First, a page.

“[President Trump] laid bare his disdain for the rights of peaceful protest in the country.”
These were the words of Mike Mullen, who served as the Chairman of the Joint Chiefs of Staff during the Bush and Obama administrations, in an article published in The Atlantic on June 2.
The piece marked the beginning of a wave of criticism directed at Trump from the upper echelons of the military. The following day, James Mattis, the esteemed former Marine general who resigned as Secretary of Defense in 2018 in protest of Trump’s scattershot Syria policy, released a statement.
“When I joined the military, some 50 years ago,” Mattis wrote, “I swore an oath to support and defend the Constitution. Never did I dream that troops taking that same oath would be ordered under any circumstance to violate the Constitutional rights of their fellow citizens.”
He added, “Donald Trump is the first president in my lifetime who does not try to unite the American people -- does not even pretend to try. Instead he tries to divide us. We are witnessing the consequences of three years without mature leadership.”
"We must reject and hold accountable those in office who would make a mockery of our Constitution.”
This was soon followed by news that former Secretary of State Colin Powell had endorsed presumptive Democratic nominee Joe Biden for president. Powell called Trump an ineffective president who “lies all the time” and said the country’s reputation had been ruined under his stewardship.
Retired generals haven’t been the only ones to denounce the president; some members of the active leadership have started to speak up against their Commander-in-chief.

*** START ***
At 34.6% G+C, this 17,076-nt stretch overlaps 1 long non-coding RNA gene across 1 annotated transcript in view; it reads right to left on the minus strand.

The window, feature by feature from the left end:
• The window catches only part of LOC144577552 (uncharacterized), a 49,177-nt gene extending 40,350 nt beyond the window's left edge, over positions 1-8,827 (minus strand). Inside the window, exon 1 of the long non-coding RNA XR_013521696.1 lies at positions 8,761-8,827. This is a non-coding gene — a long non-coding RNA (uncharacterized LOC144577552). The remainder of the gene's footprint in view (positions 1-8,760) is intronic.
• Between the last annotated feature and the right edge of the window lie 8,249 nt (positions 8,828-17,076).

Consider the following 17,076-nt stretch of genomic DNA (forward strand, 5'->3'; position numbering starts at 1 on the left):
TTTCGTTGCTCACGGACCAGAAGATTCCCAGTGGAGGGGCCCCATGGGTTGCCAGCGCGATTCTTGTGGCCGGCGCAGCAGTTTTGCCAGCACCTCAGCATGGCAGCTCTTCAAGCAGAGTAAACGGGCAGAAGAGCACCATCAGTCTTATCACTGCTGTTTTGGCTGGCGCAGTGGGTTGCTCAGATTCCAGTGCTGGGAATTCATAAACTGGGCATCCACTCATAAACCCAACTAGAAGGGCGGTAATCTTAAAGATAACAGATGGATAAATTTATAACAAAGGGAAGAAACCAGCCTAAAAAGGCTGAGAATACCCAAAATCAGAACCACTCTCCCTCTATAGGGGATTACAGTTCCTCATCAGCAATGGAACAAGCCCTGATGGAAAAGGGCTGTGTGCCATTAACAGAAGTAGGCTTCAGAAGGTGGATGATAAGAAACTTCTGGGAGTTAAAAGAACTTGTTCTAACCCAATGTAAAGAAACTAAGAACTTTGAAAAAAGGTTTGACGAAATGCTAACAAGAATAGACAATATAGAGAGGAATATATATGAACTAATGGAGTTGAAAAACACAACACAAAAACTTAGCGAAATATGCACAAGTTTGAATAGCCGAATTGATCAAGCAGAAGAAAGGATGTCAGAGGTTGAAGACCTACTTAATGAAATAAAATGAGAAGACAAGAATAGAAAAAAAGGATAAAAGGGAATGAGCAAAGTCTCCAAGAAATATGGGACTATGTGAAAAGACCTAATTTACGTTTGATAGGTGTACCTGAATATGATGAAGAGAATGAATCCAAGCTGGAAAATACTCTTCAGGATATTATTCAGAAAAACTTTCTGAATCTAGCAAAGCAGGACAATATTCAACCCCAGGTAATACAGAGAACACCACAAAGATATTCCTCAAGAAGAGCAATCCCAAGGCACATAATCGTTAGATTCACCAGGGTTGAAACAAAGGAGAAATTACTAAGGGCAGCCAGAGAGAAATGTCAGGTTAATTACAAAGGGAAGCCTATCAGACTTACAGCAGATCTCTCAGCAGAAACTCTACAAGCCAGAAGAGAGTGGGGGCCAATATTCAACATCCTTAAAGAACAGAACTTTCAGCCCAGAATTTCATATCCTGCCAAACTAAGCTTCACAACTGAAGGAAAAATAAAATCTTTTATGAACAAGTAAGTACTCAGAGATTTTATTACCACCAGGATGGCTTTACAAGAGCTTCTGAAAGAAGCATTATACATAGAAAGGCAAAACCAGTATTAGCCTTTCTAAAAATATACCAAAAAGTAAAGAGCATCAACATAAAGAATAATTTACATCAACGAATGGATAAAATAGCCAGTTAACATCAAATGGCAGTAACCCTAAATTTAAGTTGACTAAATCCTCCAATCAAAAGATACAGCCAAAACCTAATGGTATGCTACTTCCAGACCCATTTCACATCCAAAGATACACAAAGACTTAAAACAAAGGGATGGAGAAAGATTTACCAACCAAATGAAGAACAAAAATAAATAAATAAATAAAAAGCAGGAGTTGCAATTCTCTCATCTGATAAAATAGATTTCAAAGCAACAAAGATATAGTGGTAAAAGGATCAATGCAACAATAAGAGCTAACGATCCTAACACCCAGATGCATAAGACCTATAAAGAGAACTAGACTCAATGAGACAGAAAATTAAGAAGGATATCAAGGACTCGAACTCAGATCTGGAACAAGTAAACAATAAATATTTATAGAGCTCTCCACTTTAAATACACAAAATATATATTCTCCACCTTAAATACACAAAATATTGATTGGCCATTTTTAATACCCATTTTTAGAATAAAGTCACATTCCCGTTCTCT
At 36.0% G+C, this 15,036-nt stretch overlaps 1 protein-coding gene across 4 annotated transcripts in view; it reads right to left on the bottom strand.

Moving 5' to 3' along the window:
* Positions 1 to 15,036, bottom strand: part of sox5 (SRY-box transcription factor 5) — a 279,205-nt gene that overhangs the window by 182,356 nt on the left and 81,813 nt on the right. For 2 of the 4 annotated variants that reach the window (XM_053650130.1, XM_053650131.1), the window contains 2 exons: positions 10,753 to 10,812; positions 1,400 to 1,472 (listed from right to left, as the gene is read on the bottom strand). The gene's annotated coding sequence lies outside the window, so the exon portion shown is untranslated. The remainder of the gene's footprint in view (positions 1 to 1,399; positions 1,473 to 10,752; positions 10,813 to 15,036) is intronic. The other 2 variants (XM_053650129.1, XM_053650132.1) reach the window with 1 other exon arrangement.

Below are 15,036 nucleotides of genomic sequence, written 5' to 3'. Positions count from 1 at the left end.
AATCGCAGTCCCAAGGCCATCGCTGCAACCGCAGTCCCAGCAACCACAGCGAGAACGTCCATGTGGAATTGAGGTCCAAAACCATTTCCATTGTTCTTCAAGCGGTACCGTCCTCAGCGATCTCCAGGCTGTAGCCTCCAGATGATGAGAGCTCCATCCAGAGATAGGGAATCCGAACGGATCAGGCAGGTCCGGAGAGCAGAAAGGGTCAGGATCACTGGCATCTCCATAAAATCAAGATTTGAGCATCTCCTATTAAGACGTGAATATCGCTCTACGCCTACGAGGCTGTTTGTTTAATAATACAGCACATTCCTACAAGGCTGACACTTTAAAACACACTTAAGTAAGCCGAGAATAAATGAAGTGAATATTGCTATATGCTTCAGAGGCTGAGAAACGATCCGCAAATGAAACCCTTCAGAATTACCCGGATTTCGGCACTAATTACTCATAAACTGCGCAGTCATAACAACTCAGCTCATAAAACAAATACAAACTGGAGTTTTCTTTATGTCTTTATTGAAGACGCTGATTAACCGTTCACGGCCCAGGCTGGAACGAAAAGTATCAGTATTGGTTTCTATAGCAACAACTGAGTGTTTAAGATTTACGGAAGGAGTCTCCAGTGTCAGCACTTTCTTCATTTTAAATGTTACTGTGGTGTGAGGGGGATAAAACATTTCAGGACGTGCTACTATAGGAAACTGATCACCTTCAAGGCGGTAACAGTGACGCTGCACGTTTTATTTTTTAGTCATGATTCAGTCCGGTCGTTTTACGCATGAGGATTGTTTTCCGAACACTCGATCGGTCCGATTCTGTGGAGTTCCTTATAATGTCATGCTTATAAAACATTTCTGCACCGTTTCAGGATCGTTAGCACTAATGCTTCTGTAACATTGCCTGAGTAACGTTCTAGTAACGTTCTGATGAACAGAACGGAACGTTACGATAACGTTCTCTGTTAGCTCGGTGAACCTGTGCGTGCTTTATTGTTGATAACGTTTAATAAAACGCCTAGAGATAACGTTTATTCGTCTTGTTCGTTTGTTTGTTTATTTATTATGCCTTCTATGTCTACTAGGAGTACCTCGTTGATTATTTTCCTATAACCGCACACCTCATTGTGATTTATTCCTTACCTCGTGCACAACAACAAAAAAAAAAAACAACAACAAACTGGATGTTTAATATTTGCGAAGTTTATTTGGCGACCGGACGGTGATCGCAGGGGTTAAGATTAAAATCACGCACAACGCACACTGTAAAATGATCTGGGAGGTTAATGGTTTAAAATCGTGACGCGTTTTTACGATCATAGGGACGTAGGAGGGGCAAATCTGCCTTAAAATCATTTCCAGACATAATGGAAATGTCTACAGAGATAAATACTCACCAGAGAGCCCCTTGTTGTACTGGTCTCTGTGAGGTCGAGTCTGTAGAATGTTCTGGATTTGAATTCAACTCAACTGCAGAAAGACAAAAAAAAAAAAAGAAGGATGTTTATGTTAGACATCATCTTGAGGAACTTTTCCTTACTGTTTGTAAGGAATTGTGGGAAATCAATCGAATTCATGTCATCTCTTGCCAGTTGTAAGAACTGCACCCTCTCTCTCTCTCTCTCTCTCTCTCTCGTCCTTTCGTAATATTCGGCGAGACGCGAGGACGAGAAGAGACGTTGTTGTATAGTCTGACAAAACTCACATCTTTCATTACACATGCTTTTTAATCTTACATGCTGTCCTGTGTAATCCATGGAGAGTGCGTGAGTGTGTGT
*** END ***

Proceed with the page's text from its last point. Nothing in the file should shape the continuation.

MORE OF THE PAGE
On June 11, current Chairman of the Joint Chiefs of Staff General Mark Milley apologized for appearing alongside Trump at a photo-op in Washington. Police cleared the area of protesters so Trump and a number of officials, including Milley, could take pictures at a church. Many say this was a violation of constitutional rights.
“I should not have been there,” Milley said. “My presence in that moment created a perception of the military being involved in domestic politics.”
He added, “As a commissioned uniformed officer, it was a mistake that I have learned from.”
The tension has embroiled the Japan-US alliance. The two nations have enjoyed a particularly close relationship during Trump’s time in office, as the White House’s hardline China policy is favored by Prime Minister Abe Shinzo over the conciliatory approach of President Obama. But the events of recent weeks may upset the status quo.
“A president who is not backed by the US military is no longer desirable for Japan,” a senior Japanese defense ministry official told me.
Nakayama Toshihiro, a professor at Keio University and an expert on US-Japan relations, said the generals’ remarks would shift the entire context within which the alliance is considered from a Japanese perspective.
“The Japan-US alliance functions effectively as long as the US supports the international order and norms. If not, then the Trump administration could be considered a threat even to Japan.”